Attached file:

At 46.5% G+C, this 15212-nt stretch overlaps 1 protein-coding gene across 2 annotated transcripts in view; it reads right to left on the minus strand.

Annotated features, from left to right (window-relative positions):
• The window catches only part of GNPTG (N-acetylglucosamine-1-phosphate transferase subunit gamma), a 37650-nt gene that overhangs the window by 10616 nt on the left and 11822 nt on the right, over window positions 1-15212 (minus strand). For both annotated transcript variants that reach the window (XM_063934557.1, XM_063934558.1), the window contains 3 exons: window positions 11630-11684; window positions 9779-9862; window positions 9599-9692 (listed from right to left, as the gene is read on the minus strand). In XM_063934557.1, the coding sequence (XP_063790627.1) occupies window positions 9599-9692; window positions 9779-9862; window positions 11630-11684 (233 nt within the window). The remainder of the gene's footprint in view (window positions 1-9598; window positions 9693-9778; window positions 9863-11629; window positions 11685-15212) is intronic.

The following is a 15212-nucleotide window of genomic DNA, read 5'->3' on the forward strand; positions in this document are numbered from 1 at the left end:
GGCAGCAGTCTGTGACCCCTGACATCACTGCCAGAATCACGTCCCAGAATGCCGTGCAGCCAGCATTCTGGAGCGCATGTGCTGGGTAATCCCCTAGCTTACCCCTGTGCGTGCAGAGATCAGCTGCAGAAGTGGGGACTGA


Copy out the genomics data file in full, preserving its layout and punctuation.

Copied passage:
At 46.5% G+C, this 15212-nt stretch overlaps 1 protein-coding gene across 2 annotated transcripts in view; it reads right to left on the minus strand.

Annotated features, from left to right (window-relative positions):
• The window catches only part of GNPTG (N-acetylglucosamine-1-phosphate transferase subunit gamma), a 37650-nt gene that overhangs the window by 10616 nt on the left and 11822 nt on the right, over window positions 1-15212 (minus strand). For both annotated transcript variants that reach the window (XM_063934557.1, XM_063934558.1), the window contains 3 exons: window positions 11630-11684; window positions 9779-9862; window positions 9599-9692 (listed from right to left, as the gene is read on the minus strand). In XM_063934557.1, the coding sequence (XP_063790627.1) occupies window positions 9599-9692; window positions 9779-9862; window positions 11630-11684 (233 nt within the window). The remainder of the gene's footprint in view (window positions 1-9598; window positions 9693-9778; window positions 9863-11629; window positions 11685-15212) is intronic.

The following is a 15212-nucleotide window of genomic DNA, read 5'->3' on the forward strand; positions in this document are numbered from 1 at the left end:
GGCAGCAGTCTGTGACCCCTGACATCACTGCCAGAATCACGTCCCAGAATGCCGTGCAGCCAGCATTCTGGAGCGCATGTGCTGGGTAATCCCCTAGCTTACCCCTGTGCGTGCAGAGATCAGCTGCAGAAGTGGGGACTGA